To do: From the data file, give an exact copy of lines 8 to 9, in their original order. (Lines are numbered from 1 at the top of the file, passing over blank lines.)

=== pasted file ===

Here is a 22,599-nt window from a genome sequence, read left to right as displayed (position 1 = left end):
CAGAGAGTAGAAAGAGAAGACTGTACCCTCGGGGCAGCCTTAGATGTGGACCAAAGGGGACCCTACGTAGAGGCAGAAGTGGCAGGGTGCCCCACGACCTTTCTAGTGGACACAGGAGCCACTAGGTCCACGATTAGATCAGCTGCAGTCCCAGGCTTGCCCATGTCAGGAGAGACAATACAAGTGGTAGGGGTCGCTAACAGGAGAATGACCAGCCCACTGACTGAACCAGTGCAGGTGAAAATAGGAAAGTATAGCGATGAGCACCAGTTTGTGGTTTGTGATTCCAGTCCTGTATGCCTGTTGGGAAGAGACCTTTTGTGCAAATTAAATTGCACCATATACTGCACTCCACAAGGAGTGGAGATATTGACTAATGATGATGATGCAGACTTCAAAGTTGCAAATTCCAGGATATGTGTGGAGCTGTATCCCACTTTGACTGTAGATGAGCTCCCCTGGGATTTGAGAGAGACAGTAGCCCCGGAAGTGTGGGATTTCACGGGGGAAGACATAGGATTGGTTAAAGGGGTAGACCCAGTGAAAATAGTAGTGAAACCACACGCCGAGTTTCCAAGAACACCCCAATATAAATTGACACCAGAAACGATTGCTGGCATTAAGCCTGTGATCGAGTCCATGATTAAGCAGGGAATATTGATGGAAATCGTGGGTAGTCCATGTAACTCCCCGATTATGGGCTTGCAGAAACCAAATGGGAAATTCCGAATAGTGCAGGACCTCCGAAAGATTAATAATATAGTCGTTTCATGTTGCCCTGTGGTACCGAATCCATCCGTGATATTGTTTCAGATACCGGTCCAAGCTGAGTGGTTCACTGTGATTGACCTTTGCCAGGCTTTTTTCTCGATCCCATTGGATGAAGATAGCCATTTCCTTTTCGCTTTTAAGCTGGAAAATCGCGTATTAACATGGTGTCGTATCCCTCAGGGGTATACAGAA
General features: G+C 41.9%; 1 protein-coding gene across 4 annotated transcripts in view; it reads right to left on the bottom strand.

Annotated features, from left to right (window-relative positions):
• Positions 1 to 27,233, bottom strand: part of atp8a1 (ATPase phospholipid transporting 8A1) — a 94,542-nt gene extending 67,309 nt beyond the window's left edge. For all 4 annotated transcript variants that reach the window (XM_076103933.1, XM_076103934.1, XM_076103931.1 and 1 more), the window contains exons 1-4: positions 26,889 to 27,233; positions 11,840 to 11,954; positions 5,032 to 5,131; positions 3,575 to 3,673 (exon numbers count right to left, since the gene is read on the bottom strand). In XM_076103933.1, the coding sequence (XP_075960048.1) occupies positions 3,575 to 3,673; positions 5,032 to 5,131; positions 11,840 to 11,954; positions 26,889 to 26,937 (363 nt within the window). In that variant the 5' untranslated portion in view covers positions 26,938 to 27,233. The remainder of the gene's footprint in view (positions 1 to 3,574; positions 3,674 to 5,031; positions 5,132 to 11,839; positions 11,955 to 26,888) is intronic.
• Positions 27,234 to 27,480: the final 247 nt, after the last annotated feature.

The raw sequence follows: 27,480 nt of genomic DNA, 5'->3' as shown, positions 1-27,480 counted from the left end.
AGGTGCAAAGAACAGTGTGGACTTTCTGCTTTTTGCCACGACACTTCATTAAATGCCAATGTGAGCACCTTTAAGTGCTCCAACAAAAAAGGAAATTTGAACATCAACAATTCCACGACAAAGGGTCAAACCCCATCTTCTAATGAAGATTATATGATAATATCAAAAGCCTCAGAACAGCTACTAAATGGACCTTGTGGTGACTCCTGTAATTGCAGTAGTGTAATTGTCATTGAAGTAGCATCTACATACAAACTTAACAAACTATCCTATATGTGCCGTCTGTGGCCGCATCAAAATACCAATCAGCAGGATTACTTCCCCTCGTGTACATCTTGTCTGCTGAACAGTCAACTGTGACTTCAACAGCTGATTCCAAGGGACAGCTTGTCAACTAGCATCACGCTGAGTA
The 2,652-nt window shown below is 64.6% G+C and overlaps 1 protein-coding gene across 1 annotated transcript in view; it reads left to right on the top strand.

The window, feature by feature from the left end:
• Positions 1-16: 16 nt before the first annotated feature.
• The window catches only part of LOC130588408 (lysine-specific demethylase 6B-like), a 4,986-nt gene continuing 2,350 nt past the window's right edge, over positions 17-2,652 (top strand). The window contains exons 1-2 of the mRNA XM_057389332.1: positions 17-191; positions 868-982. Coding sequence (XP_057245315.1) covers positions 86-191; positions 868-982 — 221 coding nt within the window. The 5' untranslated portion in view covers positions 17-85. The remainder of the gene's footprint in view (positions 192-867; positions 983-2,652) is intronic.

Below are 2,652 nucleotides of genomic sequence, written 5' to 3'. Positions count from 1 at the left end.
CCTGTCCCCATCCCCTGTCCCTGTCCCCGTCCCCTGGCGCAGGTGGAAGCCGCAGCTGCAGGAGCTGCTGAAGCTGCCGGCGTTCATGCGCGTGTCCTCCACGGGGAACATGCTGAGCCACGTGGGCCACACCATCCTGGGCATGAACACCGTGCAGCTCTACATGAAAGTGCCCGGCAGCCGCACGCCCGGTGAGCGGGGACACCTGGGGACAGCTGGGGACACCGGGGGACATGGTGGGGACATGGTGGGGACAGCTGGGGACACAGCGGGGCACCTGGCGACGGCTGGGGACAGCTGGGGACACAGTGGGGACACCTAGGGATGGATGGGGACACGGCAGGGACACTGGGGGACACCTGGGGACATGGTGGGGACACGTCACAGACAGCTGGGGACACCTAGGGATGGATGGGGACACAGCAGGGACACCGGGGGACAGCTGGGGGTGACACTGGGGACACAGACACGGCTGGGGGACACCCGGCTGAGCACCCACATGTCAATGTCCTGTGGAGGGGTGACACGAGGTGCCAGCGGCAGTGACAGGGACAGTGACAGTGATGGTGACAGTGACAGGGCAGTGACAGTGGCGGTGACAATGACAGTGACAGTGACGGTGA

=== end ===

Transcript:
AGGTGCAAAGAACAGTGTGGACTTTCTGCTTTTTGCCACGACACTTCATTAAATGCCAATGTGAGCACCTTTAAGTGCTCCAACAAAAAAGGAAATTTGAACATCAACAATTCCACGACAAAGGGTCAAACCCCATCTTCTAATGAAGATTATATGATAATATCAAAAGCCTCAGAACAGCTACTAAATGGACCTTGTGGTGACTCCTGTAATTGCAGTAGTGTAATTGTCATTGAAGTAGCATCTACATACAAACTTAACAAACTATCCTATATGTGCCGTCTGTGGCCGCATCAAAATACCAATCAGCAGGATTACTTCCCCTCGTGTACATCTTGTCTGCTGAACAGTCAACTGTGACTTCAACAGCTGATTCCAAGGGACAGCTTGTCAACTAGCATCACGCTGAGTA
The 2,652-nt window shown below is 64.6% G+C and overlaps 1 protein-coding gene across 1 annotated transcript in view; it reads left to right on the top strand.